- STAFF PICKS
- GIFTS + GIFT CARDS
- SELL BOOKS
- FIND A STORE
Ships in 1 to 3 days
available for shipping or prepaid pickup only
Available for In-store Pickup
in 7 to 12 days
Decision Making by the Modern Supreme Courtby Richard L., Jr. Pacelle
Synopses & Reviews
There are three general models of Supreme Court decision making: the legal model, the attitudinal model, and the strategic model. But each is somewhat incomplete. This book advances an integrated model of Supreme Court decision making that incorporates variables from each of the three models. In examining the modern Supreme Court, since Brown v. Board of Education, the book argues that decisions are a function of the sincere preferences of the justices, the nature of precedent, and the development of the particular issue, as well as separation of powers and the potential constraints posed by the president and Congress. To test this model, the authors examine all full, signed civil liberties and economic cases decisions in the 1953-2000 period. Decision Making by the Modern Supreme Court argues and the results confirm that judicial decision making is more nuanced than the attitudinal or legal models have argued in the past.
Advances an integrated model of Supreme Court decision making that incorporates variables from the models of Supreme Court decision making.
About the Author
Richard L. Pacelle, Jr, is Professor and Chair of the Department of Political Science at Georgia Southern University. His work is concerned with public law generally and the U.S. Supreme Court and separation of powers more specifically. He is the author of three previous books: The Transformation of the Supreme Court's Agenda: From the New Deal to the Reagan Administration; The Supreme Court in American Politics: The Least Dangerous Branch of Government? (winner of a 2002 Choice Outstanding Titles Award); and Between Law and Politics: The Solicitor General and the Structuring of Race, Gender and Reproductive Rights Policy, as well as a number of journal articles and chapters in edited volumes.Brett W. Curry is Associate Professor of Political Science and Associate Director of the Justice Studies Program at Georgia Southern University. His areas of specialization include public law and separation of powers. His research has appeared in the Journal of Politics, the Law and Society Review, Politics and Policy, Presidential Studies Quarterly, American Politics Research and Political Research Quarterly.Bryan W. Marshall is Associate Professor of Political Science at Miami University, Ohio. His areas of specialization include Congress, congressional-executive relations, separation of powers and quantitative methods. Professor Marshall's book Rules for War (2005) looks at the effects of legislative rules on policy making.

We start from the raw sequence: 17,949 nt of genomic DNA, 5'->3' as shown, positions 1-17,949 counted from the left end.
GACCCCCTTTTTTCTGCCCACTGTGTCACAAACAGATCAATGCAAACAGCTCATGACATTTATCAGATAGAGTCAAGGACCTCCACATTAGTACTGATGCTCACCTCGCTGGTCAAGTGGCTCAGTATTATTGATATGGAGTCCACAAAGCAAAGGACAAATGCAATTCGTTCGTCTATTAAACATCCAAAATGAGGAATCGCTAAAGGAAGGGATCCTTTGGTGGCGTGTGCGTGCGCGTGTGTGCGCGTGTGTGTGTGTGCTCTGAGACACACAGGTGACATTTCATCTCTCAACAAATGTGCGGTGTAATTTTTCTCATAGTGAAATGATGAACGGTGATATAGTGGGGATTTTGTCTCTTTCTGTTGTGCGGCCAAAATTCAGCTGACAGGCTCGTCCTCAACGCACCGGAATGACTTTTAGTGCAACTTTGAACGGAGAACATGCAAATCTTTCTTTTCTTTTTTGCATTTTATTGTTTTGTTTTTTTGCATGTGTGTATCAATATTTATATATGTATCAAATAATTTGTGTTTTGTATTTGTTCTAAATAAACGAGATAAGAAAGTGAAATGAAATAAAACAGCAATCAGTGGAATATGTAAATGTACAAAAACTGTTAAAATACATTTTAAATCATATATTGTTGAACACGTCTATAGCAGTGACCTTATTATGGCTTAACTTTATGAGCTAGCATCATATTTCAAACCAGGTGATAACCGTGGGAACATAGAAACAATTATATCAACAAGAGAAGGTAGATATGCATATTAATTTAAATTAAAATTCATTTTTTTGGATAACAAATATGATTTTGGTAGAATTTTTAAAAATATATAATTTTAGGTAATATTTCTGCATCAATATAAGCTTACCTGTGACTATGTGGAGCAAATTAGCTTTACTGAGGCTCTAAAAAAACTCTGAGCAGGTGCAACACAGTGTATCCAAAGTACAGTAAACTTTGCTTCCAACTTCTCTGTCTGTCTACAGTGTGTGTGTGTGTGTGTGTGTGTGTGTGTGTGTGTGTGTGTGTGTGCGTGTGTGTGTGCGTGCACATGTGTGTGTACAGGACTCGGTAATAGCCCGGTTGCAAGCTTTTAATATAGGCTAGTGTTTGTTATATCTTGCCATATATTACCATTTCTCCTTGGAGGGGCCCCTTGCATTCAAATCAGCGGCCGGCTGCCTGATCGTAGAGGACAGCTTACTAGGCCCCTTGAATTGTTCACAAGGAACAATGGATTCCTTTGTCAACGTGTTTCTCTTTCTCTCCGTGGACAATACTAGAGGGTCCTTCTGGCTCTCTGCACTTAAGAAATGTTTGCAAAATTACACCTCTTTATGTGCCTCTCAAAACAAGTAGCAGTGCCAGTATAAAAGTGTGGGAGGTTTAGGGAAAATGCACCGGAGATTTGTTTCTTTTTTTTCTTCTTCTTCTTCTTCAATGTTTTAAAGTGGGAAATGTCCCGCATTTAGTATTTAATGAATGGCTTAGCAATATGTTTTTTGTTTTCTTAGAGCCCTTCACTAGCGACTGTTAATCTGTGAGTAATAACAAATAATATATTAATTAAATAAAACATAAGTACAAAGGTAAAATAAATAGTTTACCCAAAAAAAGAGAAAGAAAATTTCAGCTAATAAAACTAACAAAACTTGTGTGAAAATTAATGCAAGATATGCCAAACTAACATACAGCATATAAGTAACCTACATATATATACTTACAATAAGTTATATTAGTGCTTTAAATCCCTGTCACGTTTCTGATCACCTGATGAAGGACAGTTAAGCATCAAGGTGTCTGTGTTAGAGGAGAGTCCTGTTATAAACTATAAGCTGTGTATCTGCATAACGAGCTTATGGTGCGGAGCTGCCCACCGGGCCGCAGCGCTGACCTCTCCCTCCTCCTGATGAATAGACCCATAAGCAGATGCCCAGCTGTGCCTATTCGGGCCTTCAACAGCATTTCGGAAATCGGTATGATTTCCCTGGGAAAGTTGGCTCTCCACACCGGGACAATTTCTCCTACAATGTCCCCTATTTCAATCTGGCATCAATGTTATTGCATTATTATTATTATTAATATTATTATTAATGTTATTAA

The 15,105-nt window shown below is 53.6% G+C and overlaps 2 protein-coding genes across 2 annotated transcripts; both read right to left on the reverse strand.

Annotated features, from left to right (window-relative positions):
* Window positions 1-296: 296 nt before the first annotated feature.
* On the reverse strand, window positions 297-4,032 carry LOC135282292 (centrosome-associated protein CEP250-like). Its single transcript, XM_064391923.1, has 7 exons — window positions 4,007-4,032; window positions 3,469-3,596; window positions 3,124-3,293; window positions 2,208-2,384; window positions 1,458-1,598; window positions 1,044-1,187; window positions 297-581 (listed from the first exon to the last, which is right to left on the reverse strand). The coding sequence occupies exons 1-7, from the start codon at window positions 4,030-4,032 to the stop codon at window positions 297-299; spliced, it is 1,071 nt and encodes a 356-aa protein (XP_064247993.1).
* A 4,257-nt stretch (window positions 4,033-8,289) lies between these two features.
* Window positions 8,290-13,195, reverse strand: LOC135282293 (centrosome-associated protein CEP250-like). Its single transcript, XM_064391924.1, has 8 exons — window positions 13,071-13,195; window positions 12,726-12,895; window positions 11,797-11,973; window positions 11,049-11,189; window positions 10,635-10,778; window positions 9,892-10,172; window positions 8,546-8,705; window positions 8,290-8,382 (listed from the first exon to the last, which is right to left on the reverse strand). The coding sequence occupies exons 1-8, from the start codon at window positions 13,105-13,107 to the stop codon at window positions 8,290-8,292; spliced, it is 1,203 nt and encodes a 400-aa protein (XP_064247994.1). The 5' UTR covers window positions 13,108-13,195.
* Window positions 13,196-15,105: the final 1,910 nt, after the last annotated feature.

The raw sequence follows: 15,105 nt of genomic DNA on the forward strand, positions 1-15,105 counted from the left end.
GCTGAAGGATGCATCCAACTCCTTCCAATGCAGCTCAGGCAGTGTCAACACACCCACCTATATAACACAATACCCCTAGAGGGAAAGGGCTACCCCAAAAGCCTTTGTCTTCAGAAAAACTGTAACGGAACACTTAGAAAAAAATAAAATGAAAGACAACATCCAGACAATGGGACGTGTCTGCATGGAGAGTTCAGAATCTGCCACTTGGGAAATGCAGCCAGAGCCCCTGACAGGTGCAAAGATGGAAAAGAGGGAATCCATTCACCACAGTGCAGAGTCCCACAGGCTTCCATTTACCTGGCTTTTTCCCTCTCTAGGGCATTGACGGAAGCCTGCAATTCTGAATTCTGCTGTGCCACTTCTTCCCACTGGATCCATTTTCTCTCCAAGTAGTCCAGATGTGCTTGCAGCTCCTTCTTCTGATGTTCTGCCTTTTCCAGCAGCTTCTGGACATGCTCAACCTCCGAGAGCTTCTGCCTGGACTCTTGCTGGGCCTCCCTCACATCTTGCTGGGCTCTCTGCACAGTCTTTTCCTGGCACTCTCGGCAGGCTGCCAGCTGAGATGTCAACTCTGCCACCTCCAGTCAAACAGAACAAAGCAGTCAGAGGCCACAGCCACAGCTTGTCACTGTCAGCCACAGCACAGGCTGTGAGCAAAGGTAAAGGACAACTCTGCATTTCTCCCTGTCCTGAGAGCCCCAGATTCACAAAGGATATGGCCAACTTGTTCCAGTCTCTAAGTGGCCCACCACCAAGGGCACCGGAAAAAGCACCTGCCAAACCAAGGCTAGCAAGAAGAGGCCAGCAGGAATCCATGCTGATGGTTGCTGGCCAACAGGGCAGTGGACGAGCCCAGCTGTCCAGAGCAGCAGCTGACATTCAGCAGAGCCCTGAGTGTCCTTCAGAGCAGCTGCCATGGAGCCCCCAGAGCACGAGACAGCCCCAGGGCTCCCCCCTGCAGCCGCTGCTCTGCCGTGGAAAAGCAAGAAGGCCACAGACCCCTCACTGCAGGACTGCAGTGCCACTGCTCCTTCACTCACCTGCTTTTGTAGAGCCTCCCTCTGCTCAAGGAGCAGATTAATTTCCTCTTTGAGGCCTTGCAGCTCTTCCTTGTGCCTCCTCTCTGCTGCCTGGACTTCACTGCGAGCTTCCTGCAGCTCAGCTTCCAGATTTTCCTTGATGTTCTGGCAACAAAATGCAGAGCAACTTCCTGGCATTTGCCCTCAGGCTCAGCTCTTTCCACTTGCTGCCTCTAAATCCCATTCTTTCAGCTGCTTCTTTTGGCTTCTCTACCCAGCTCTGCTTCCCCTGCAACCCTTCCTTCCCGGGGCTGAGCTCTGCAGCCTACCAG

Table of Contents
1. The Supreme Court: the nation's balance wheel; 2. Heuristic models of judicial decision making; 3. Building an integrated model of decision making; 4. Decision making on the modern Supreme Court: examining the influences; 5. Building a new legacy: constitutional civil liberties and civil rights; 6. Sharing the protection of minorities: statutory civil rights and individual liberties; 7. Avoiding another self-inflicted wound: constitutional economic cases; 8. Policing the boundaries: statutory economic issues; 9. Conclusion: decision making on the modern Supreme Court.
What Our Readers Are Saying
History and Social Science » Law » Judicial Power